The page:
GWEN IFILL: The Obama administration reversed course today and announced the terrorism trials it had hoped would take place in civilian court will instead remain in military tribunals.
Jeffrey Brown has our story.
ATTORNEY GENERAL ERIC HOLDER: We simply cannot allow a trial to be delayed any longer for the victims of the 9/11 attacks or for their family members, who have waited for nearly a decade for justice.
JEFFREY BROWN: The attorney general’s announcement means the self-proclaimed mastermind of Sept. 11, Khalid Sheikh Mohammed and four alleged co-conspirators will stand trial not in federal court but in military commissions held at the Guantanamo Bay prison.
Just 18 months ago, announcing that the suspects would be tried in federal court in Manhattan, Holder said it was federal courts that were the best venue to prosecutor Mohammed, Waleed Bin Attash, Ramzi Binalshibh, Ali Abd al-Aziz Ali and Mustafa Ahmed al-Hawsawi.
ERIC HOLDER: The Justice Department has a long and a successful history of prosecuting terrorists for their crimes against our nation, particularly in New York.
JEFFREY BROWN: But that decision drew widespread criticism and protest, forcing the administration to change its stance.
Today, Holder put the blame squarely on Congress.
ERIC HOLDER: Now, unfortunately, since I made that decision, members of Congress have intervened and imposed restrictions blocking the administration from bringing any Guantanamo detainees to trial in the United States, regardless of the venue.
JEFFREY BROWN: Holder was asked if he discounted congressional concerns over the safety of the trial venues and other objections.
ERIC HOLDER: I know this case, in a way that members of Congress do not. I have looked at the files. I have spoken to the prosecutors. I know the tactical concerns that have to go into this decision. So, do I know better than them? Yes. I respect their ability to disagree, but I think they should respect the fact that this is an executive branch function, a unique executive branch function.
JEFFREY BROWN: This afternoon, Senate Minority Leader Mitch McConnell hailed today’s announcement.
SEN. MITCH MCCONNELL, R-Ky., minority leader: This is the right outcome to the long and spirited debate that preceded this decision. Military commissions at Guantanamo, far from the U.S. mainland, were always the right idea for a variety of compelling reasons, which I and others have enumerated repeatedly over the last two years.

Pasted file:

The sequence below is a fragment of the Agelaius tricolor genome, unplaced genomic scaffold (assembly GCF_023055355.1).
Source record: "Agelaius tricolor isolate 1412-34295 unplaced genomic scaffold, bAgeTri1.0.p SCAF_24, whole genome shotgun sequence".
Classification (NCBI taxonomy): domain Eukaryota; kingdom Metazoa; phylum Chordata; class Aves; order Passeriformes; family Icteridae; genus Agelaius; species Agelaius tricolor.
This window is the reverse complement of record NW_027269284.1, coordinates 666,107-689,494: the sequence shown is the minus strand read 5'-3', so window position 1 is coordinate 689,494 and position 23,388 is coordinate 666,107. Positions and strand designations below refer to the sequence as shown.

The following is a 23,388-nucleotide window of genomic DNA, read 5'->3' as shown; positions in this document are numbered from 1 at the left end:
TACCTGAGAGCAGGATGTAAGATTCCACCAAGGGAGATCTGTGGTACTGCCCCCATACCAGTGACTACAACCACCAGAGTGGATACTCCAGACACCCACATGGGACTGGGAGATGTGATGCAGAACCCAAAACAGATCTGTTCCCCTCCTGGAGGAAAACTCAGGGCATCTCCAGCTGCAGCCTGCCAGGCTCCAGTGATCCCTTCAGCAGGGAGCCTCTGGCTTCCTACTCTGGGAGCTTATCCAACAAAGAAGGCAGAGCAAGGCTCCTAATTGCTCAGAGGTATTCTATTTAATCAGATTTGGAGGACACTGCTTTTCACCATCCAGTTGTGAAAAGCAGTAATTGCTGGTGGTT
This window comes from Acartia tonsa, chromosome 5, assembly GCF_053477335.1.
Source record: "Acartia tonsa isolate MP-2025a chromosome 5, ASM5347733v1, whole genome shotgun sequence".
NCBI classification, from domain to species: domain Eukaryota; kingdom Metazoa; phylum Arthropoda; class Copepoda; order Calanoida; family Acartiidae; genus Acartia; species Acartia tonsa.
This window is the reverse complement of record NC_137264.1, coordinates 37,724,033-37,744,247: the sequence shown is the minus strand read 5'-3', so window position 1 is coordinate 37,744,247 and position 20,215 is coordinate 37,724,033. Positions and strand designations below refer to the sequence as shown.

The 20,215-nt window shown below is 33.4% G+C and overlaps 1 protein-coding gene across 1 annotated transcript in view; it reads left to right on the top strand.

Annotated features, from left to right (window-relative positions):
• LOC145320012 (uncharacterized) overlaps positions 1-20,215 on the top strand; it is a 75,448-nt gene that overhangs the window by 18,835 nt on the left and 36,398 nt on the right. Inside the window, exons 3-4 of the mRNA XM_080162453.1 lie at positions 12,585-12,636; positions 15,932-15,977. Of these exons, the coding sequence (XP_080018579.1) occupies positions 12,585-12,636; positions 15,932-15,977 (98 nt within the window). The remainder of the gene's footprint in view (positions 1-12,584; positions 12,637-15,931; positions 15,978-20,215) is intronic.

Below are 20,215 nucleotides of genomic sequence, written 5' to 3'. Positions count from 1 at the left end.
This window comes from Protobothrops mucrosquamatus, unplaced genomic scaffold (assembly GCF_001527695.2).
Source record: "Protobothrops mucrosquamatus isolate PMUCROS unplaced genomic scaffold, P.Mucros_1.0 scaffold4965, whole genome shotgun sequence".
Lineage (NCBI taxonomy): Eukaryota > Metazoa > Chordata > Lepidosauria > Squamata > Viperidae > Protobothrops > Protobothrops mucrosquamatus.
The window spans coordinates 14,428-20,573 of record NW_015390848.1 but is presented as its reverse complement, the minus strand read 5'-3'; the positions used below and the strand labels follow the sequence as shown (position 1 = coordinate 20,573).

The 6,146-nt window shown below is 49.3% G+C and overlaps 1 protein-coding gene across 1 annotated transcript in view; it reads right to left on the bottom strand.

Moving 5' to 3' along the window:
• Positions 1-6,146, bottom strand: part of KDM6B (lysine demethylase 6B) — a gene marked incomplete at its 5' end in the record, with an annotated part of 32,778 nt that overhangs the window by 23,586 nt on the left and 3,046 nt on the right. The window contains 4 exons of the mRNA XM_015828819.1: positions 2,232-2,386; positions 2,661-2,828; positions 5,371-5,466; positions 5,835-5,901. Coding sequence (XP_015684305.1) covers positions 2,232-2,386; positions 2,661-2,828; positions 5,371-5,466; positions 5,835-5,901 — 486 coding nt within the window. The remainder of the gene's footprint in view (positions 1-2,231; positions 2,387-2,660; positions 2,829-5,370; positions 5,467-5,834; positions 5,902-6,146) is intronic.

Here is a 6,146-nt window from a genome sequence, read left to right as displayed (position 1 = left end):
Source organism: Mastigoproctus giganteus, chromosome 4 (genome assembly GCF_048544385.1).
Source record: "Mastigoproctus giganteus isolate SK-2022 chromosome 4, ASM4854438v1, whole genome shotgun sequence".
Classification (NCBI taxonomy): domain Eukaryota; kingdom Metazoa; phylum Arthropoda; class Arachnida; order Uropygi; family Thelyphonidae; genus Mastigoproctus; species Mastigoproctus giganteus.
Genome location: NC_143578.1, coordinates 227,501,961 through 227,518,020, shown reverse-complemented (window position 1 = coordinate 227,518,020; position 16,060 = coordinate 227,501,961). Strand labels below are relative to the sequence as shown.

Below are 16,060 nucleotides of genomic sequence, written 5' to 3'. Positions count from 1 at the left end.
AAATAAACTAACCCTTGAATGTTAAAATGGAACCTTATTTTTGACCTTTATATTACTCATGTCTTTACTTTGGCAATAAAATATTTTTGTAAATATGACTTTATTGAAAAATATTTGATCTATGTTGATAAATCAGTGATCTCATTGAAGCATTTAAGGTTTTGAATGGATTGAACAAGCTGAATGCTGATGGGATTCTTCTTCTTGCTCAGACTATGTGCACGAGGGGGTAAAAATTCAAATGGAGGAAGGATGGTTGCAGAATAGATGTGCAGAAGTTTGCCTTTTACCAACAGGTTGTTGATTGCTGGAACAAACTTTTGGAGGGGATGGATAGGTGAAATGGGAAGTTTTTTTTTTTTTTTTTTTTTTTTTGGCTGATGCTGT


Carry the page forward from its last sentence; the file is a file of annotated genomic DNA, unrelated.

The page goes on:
JEFFREY BROWN: Despite his objections to moving the cases out of federal court, Holder said the military tribunals could deliver justice.
ERIC HOLDER: Prosecutors from both the Department of Defense and Justice have been working together since the beginning of this matter, and I have full faith and confidence in the military commission system to appropriately handle this case as it proceeds.
JEFFREY BROWN: As for fate of the Guantanamo prison, which President Obama originally pledged to close by January 2010, Holder said it was still the administration’s intention to shut it down when possible.
And, for more, we’re joined by Dafna Linzer, senior reporter for ProPublica, a nonprofit investigative news operation.
Clearly a reversal for the administration, and yet, after all that’s happened, I guess not entirely unexpected?
DAFNA LINZER, ProPublica: Absolutely, a full reversal, and yet there was really almost nowhere left for the administration to go.
As Holder said, Congress had sort of tied the administration’s hands, preventing them from bringing any detainees into the United States for trial. So, I think the options before the president now and before the attorney general were, either put these — these detainees, these specific detainees, on trial in a military commission or hold them without trial forever.
JEFFREY BROWN: When he said that he put the blame on Congress for, as he said — and you just repeated — tying his hands, fill in the picture there. What did they do, and when did they do it?
DAFNA LINZER: Right.
They did a couple of things. And we could see, I think, quite clearly that the administration’s strategy was to put all of the blame on Congress today. Last December, Congress passed legislation that really prevented any government funds from being used to move detainees into the United States, not for trial, not for incarceration, not for military commissions.
They really couldn’t move anybody anywhere. And, in fact, it makes it even difficult to transfer detainees overseas. So, it was very, very difficult. And — but I think that what happened here with the administration is, they kind of used that today to sort of explain away their decision to put these detainees in a military commission, as you say, to explain away their — their reversal, basically, because it was — it was November 2009 when they announced that they were going to go ahead with these trials in federal court.